Part I: Red Ink as Far as the Eye Can See

The stale stench of old coffee hung in the air of the apartment off 77th and 101st. Samuel sat at his kitchen table holding the times in his fat fingered hands. He ran one hand absent mindedly through graying dark brown hair and exhaled while he leaned his chair back against nicotine stained wallpaper. The stench of the piled up garbage outside was seeping through his half open window, and he sat in that rancid room pondering their old life in Gramercy Park.


The city was cold, but not windy or rainy yet. It dulled Samuel, a constant ache deep within his bones. He folded the times and creased it, there was no need to squint his eyes and read the print about everything spiraling out of control. For Samuel, the day Okie Doke Advertising had sent him packing was the day he started to feel it all slip away. He’d given that company five of his best years. He had no pension; all he was left with was a mortgage he couldn’t pay and the dead weight of failure.


He and Loretta used to go out till early morning hours, soaking up all the luxury Manhattan could offer. They swung and drank and danced their way through that city. New Years parties in Time Square, banquets in fancy hotels, shopping at Saks. They’d treated him real nice then, the cigars were fragrant and everything seemed like it was made of gold. Sam had never wanted kids, back then, he used to say he wasn’t done living. With Loretta gone, the whole idea seemed even more foreign to him.


Samuel laid the times on the table and shot a glance around his kitchen. A half burnt cigarette lay in their ash tray across from him. He took it from the rim and dragged nice and slow. The smoke poured from his open mouth as his wooden chair creaked with the weight of him. The radio played something lively and jazzy. Samuel coughed and cleared his throat.


Hard to believe that two years ago at this time, he’d have been pulling his wife’s body from the rafters, trying to maintain his balance as her dead weight shifted into his care. She probably had not fully considered the after effects, the involuntary defecation and the ugly bruised ring around her throat and neck, the crooked way she hung. Her fair skinned face had turned an ivory white with the softest tinge of blue.


Before pulling her down he had sat in that same chair listening to the radio and reading her note, watching his wife swing back and forth while big band soft toned women sang him love songs. Then there were nights of waking up and calling out to her. Ashtrays piled with cigarettes. The night before, they had fought over what his next move would be and he hoped she hadn’t walked out on him. He remembered getting out of bed and calling to her; pleading with her for forgiveness while he put his slippers on and tightened his bathrobe. He remembered how hard he had tried to make his voice take on a tone of soothing while he walked down their hallway into their kitchen. And then there was nothing but her swinging and a fresh cup of coffee.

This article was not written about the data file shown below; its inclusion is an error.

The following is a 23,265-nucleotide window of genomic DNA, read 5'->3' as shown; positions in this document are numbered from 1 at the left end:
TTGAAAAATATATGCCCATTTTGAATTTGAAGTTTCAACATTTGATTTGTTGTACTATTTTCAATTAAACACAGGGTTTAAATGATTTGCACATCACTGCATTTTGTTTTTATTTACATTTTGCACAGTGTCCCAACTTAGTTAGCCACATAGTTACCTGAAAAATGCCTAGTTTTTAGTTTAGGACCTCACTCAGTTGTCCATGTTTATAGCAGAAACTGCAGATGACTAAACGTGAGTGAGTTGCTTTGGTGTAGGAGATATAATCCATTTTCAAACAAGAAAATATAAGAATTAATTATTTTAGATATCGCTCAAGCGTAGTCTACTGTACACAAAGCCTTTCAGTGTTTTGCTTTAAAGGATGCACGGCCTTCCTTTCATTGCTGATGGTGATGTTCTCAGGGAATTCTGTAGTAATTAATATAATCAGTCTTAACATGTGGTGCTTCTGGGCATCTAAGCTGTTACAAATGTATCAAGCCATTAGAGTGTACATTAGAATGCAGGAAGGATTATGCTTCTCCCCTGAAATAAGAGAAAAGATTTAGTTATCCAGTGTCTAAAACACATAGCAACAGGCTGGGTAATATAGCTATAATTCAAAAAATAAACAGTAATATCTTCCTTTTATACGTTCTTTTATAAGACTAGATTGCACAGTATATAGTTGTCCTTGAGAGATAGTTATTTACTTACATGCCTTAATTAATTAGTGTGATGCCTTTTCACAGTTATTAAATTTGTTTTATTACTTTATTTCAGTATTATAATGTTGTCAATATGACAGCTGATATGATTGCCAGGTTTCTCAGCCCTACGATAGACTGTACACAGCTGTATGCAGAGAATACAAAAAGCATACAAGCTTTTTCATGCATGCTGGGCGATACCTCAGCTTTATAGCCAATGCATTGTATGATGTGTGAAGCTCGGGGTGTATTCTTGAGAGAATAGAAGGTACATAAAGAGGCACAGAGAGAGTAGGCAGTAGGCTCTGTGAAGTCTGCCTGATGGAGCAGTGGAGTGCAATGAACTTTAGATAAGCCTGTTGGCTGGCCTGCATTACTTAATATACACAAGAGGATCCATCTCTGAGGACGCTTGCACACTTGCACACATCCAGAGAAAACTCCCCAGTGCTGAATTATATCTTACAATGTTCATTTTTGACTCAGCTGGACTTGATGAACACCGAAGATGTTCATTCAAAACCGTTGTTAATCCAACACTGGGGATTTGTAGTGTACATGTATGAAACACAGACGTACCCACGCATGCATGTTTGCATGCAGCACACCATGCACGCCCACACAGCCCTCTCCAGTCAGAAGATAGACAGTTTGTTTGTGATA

Two years later, Samuel sat sipping coffee, trying to will himself to stop thinking of things as theirs. He glanced at the Colt, lying on the face of the table. She’d get use today. He picked her up and opened the cylinder for the first time in two years. One by one, he removed the shells and placed them on the table. They stood like tiny soldiers, waiting for the sudden clash that came with action orders.


While he cleaned the gun, he went over the plan again in his head. The office and the bank were both in Manhattan. First he would clear out his account. The papers were saying thousands of banks had already been run out of their money, who knew if his would still be open by the end of the week.


Samuel ran a pipe cleaner through the cylinder and lifted the barrel to eye level.


During that first week of unemployment, Samuel sucked down liquor until Hadley and Johnston had pulled him out of his stupor and sat him down. In a diner near Gramercy, they gave him coffee and told him how they had walked out. “Let’s do it Sam,” they pleaded, “Let’s make our own way.”


Samuel snapped the cylinder shut after loading it. This used to calm him down, his Colt used to be pristine. After the day Loretta died Sam just couldn’t bring himself to move the gun. He’d gone nights at that table, sipping coffee and wondering how long it took her to decide on the rope while he watched his treasure collect dust.


Two years after waking to that fresh cup of coffee, he felt like it was time to put the question to rest. It was time Mr. Samuel Nelson joined his wife. The rest of the morning belonged to him, but he’d have to get going soon. He had obligations to attend to.   

Samuel spent the morning listening to the radio. His fingers turned the knob navigating the different stations.



Samuel coughed into his palm and smoldered the cigarette butt in the ash tray.  He shut the radio off, lit another cigarette, and listened to the sounds of the city invade his room.




For the first time in his life, Sam felt as though he needed the Bible. He put out his cigarette and made his way to the bedroom.

Published on April 8, 2009 at 8:18 AM  Comments (1)  

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  1. […] Part I […]

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